SmartCity Vocational College Pty Ltd withdrew an application to the Administrative Appeals Tribunal to review the federal regulator's decision on February 10 cancelling its registration as a vocational education and training provider.
The decision not to challenge the de-registration means the Australian Skills Quality Authority's cancellation which was to take effect on March 6, has now been enacted, cutting SmartCity off the Federal Government's VET-Fee Help student loan funding.
SmartCity also had its application to provide vocational education and training services to overseas students refused.
The tribunal formally dismissed the application to review the decision yesterday.
"This means ASQA's decisions have now come into effect and SmartCity can no longer offer nationally-recognised qualifications under the Australian Qualifications Framework," an Australian Skills Quality Authority spokesman said.
The de-registration rules SmartCity out of providing Certificate I-IV, Diploma and other nationally-recognised qualifications.
SmartCity can still provide training to students, but its courses will not be nationally-recognised.
The Daily approached SmartCity director Jim Spong and his son, CEO Glenn Spong for comment.
Jim Spong said he had "successfully managed businesses for around 40 years" and had "enjoyed the latest challenges of trying to make a positive difference in the VET sector".
He said he'd seen "first-hand" the empowerment vocational education could provide, with a "heavily dyslexic wife and children".
He said SmartCity had always strived to do vocational education well and hoped the government continued to support with viable options their cohort of students who "struggled in a former classroom structure at school".
Mr Spong said students that were mid-study with SmartCity had been transitioned to other registered training organisations and because of that, he saw "little point" in appealing the Tribunal's decision.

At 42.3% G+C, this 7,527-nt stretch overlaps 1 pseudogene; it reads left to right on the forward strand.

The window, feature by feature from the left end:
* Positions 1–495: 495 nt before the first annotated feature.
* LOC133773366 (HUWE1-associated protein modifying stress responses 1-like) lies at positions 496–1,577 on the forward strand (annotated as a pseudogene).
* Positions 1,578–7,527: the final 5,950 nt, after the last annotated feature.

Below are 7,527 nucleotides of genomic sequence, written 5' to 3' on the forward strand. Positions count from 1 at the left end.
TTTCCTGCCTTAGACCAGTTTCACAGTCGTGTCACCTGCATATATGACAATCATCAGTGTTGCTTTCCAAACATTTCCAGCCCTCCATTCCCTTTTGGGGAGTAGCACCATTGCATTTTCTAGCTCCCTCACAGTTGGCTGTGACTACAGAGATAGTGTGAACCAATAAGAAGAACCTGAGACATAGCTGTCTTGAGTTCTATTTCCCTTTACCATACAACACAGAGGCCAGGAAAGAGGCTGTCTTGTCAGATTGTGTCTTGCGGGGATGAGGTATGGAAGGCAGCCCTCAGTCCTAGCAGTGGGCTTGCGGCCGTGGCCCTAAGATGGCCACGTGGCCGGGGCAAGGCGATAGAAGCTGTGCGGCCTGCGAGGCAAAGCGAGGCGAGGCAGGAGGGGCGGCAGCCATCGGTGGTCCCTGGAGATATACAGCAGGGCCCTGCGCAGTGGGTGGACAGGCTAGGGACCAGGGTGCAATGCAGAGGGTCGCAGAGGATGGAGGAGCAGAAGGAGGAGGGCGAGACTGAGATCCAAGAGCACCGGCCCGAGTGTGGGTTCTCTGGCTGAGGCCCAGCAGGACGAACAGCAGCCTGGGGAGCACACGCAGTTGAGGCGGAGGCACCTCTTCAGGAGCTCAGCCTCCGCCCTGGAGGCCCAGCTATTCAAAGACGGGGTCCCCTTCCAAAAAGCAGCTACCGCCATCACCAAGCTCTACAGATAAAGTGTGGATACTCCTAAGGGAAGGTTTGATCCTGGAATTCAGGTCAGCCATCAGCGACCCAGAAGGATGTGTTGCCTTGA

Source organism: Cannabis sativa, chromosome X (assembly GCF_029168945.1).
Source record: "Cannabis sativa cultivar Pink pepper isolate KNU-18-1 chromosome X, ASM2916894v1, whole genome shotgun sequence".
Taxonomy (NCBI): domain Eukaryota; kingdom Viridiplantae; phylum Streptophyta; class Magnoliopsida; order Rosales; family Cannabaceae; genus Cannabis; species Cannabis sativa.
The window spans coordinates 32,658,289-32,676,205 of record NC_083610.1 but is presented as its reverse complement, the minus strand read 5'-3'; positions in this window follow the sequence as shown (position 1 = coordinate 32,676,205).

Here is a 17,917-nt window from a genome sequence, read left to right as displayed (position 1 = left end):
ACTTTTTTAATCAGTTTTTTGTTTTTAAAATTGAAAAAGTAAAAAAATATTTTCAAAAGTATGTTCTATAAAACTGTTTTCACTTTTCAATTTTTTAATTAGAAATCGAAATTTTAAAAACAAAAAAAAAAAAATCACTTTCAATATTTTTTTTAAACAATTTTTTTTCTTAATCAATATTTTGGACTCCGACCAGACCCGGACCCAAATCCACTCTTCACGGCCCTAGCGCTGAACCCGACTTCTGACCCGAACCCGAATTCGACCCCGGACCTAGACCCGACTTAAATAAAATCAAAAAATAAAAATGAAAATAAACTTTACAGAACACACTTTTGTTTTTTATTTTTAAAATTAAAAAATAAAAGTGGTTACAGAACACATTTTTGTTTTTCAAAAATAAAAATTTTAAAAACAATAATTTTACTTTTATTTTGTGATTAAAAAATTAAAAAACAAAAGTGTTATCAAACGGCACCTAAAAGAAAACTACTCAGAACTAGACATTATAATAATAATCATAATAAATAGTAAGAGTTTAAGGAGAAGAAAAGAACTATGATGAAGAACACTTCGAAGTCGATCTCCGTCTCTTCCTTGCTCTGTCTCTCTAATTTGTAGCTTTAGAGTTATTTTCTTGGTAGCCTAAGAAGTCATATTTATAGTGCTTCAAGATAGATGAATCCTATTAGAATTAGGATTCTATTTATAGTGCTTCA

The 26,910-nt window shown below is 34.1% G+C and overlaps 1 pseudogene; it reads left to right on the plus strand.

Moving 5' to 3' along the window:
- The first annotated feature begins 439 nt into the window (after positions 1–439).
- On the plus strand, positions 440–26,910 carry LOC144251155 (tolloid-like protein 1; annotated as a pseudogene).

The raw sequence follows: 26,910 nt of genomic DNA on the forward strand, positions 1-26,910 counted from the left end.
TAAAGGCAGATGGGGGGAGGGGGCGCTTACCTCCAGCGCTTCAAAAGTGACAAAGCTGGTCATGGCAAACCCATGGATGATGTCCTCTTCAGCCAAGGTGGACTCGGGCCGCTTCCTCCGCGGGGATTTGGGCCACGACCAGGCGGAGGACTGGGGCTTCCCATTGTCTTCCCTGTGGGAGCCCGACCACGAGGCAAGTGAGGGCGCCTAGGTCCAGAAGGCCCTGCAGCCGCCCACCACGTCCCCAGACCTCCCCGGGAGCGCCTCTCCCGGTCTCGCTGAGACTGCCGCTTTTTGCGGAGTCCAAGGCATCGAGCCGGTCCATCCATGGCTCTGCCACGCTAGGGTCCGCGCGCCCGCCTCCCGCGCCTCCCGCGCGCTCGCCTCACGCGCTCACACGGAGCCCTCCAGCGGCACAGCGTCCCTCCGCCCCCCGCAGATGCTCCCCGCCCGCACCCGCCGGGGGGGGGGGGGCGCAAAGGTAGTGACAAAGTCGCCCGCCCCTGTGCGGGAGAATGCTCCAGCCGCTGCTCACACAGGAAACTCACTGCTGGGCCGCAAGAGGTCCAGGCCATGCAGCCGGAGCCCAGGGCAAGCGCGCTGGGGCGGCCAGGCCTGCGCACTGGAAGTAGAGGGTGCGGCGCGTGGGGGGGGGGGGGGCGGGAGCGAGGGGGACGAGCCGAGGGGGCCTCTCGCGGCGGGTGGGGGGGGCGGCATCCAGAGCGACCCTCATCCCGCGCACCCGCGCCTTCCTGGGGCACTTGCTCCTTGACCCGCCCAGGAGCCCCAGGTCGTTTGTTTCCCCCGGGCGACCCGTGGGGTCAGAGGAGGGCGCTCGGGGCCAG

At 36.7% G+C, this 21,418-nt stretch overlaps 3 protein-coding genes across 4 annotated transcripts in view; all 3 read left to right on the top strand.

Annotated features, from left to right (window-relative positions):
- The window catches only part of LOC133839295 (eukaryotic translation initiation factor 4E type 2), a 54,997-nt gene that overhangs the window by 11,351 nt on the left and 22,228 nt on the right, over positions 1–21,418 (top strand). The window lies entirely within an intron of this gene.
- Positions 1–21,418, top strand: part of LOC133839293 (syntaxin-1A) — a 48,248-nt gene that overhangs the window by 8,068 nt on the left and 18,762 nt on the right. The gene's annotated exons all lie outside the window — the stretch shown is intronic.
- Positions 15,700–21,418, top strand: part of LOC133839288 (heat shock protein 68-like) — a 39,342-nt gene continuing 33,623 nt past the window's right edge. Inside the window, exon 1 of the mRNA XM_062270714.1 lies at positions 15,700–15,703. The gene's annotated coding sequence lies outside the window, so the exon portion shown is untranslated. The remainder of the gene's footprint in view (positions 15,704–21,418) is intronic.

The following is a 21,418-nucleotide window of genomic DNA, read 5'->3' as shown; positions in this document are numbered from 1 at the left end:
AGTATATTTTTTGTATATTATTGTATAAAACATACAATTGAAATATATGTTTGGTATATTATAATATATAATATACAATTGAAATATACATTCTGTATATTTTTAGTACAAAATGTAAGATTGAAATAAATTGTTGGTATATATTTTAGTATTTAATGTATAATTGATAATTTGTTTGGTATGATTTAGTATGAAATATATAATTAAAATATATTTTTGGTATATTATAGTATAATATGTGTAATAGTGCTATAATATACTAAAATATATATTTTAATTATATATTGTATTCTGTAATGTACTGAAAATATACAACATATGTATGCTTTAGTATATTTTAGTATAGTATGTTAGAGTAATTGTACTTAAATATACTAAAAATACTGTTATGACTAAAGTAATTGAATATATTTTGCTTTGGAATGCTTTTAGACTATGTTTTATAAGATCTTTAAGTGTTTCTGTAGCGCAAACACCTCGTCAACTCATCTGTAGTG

The suthority decided to de-register the training college after finding SmartCity did not have enough appropriately qualified trainers and assessors for the number of students enrolled.
SmartCity was also found to have insufficient learning resources for students enrolled and insufficient facilities to continue delivering face-to-face training to those enrolled in face-to-face or partially face-to-face delivered courses.
The Coast-based college had campuses around the country in Armadale (WA), Bundaberg, Cairns, Caloundra, Elizabeth (SA), Fairfield (NSW), Gympie, Hervey Bay, Hobart, Inala, Ipswich, Launceston, Maroochydore, North Lakes, Rockhampton, Toowoomba and Townsville, although its website now shows only Maroochydore under the locations tab.
SmartCity closed from December 16 last year until January 26, after its administrative arm, SC Admin Pty Ltd, also directed by Jim Spong, went into voluntary liquidation on December 16.
Hundreds of SmartCity staff were left jobless after SC Admin's collapse, left chasing up to $2.6 million owed to them in unpaid annual leave and other entitlements.
The Daily previously revealed SmartCity was paid more than $80 million by the Federal Government in student loan funding from 2013-2015 and SmartCity accountants and lawyers had met with liquidators six months prior to SC Admin's collapse.
About 18 months before SC Admin's liquidation SmartCity paid almost $9 million in bonuses to shareholders and associated trusts who were mostly Spong family members and business associates.
The Daily has asked the Australian Competition and Consumer Commission whether it will pursue SmartCity for the $80 million in Federal funding paid out.
The Federal Education Department has confirmed the de-registration has also ruled SmartCity out of accessing Federal funding for disabled apprentices (DAAWS funding) for the provision of tutorial assistance.
Jim Spong said he would evaluate over the coming weeks how to best use the "fantastic systems and resources" they'd produced to run SmartCity, and determine whether there was a future for a different type of business for SmartCity to move into.
"But personally I feel that it's time to start planning for retirement in the near future as I'll be reaching 65 this year. I would like to spend more time with my wife and grandchildren," he said.
He said they'd tried to support their "valued staff" in their own futures, and many had remained in the industry and were making a fantastic contribution from his reports.
"We wish them, and our prior students, all the best with their bright futures ahead of them," Mr Spong said.